Leave the vision thing to the Head of the Church. Listen to him and let him lead. He’ll make sure it works out according to plan.

3. Preach to audience interest

The preacher steps into the pulpit under a black cloud. It’s on him to deliver an interesting, compelling and relevant homily that opens the scriptures to the heart and mind, challenges the culture, calls for life change, but doesn’t alienate large demographic cohorts.

So you carry all the latest tools into the pulpit.

  • A topic of compelling contemporary interest
  • A sermon series with a nondescript title
  • Compelling intro
  • Video
  • Anecdotes and compelling life stories
  • Shorter not longer
  • A little exegesis thrown in for good measure, maybe even a smattering of exposition
  • A call to action

I’m all in favor of interesting sermons. Who’d favor boring sermons other than those who don’t know how to preach them?

We’ve let the sociologists, marketing gurus, copy writers and communications theorists dictate the practice of homiletic art. Here’s my pushback on all this:

  • The sermon’s purpose isn’t to entertain, scratch an itch, or even inform.
  • The “sermon series” bears a major flaw – those who follow this ill-informed practice never get around to preaching the whole word of God because their text selection is always guided by what they think is interesting or relevant.
  • The sermon’s is an instrument of life transformation in the Holy Spirit’s hands. As such, it is the Spirit’s responsibility to bring the message home.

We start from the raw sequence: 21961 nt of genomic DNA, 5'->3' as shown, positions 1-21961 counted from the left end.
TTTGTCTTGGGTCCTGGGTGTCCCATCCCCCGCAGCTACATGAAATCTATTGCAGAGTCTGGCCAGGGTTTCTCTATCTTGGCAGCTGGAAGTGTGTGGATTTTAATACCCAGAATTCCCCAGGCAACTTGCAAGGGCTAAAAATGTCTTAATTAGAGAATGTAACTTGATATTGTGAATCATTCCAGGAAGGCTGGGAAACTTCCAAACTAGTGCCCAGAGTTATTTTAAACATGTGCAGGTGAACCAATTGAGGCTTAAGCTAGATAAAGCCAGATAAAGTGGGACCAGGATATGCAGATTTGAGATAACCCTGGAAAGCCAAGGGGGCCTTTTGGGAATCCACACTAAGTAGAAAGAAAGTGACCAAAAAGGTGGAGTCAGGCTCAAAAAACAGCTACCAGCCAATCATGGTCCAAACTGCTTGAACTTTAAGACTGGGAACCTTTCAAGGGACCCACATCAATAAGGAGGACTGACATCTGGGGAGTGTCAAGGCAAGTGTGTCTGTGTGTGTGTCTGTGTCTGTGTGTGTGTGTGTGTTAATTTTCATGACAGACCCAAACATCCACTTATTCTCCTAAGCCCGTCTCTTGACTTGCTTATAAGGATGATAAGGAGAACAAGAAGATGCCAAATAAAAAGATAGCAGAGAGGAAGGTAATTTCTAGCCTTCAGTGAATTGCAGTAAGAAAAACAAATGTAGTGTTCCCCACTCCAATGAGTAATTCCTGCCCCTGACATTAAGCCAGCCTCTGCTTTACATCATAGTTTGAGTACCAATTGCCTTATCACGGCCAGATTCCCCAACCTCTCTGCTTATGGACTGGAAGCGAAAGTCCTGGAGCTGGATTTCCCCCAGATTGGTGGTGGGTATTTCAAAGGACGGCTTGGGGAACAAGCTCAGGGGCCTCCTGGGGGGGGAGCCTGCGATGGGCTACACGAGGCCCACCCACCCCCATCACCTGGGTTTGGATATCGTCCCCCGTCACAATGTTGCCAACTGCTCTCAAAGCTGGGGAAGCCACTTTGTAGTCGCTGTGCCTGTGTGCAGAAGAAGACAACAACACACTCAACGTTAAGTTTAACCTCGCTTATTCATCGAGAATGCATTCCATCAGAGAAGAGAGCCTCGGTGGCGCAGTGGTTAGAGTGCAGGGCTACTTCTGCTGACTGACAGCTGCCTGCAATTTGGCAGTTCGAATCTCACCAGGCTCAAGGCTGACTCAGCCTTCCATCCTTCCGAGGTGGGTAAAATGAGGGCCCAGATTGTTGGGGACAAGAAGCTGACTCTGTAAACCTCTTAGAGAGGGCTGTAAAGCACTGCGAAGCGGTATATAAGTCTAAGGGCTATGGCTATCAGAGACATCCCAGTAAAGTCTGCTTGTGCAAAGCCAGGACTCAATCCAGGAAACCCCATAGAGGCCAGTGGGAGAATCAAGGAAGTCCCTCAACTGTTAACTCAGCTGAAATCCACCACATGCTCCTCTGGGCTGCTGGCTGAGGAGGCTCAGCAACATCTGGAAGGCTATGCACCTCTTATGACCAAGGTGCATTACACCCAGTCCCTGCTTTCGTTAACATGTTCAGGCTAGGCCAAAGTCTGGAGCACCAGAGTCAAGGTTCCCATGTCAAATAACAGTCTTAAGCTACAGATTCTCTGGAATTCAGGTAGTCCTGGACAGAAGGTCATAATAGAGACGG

• That’s why Paul specifically eschewed the rhetorical arts that were specifically geared toward eliciting audience response.

1 And I, when I came to you, brothers, did not come proclaiming to you the testimony of God with lofty speech or wisdom. 2  For I decided to know nothing among you except Jesus Christ and him crucified. 3  And I was with you in weakness and in fear and much trembling, 4  and my speech and my message were not in plausible words of wisdom, but in demonstration of the Spirit and of power, 5 so that your faith might not rest in the wisdom of men but in the power of God.

This is one of those areas where things get weird. The preacher has a duty to prepare diligently,[2] proclaim the “hard truths” rebellious people may not want to hear them,[3] and (oh, the insensitivity of it all!) reprove, rebuke and exhort people who don’t have the patience for sound doctrine.[4]

4. Learn to lead from the gurus

What can I say?

If I start listing all the bloggers, writers and rock stars that tout the “pastor as leader” trope I’ll probably end up in a cave somewhere all by myself. (If there was a chance I’d end up circumnavigating the planet on a sailboat I’d be happy to name names!)

Learning how effective pastors make decisions, react to opportunities and provide leadership is great. That’s the essence of biblical wisdom. But the key is this: you don’t do what they do, you approach things or think about things they way they do. One is mindless imitation, the other is wise emulation.

But do this and see what you come up with.

  • Do an Internet search for the 100 most popular Christian blogsites/websites
  • Go through and see how often you find an article about leadership
  • Sample a few of them, especially at the flashier commercial sites, and see determine for yourself how much of what’s taught about pastoral leadership flows from contemporary leadership theory versus how much stands in solid biblical exegesis or at least sound biblical ecclesiology.
  • Assemble your own clip file of articles that urge you to emulate _______________ (fill in the blank).

Figure out if the rock stars and gurus are telling pastors what to do (mindless imitation) or how to think about ministry (wise emulation). Then you decide whether I’ve missed the boat on this one.

But from where I sit, contemporary American Christianity is rife with leadership instruction from business management theory, the social sciences and the academy, much of which is cut off from its moorings in the New Testament.


So have I over generalized something here? What’s your reaction?

Give me some pushback.

  1. George Barna, “The Power of Vision: Discover and Apply God’s Vision to Your Life & Ministry.” Page 26.
  2. 2 Timothy 2:15
  3. 2 Timothy 2:14
  4. 2 Timothy 4:2-4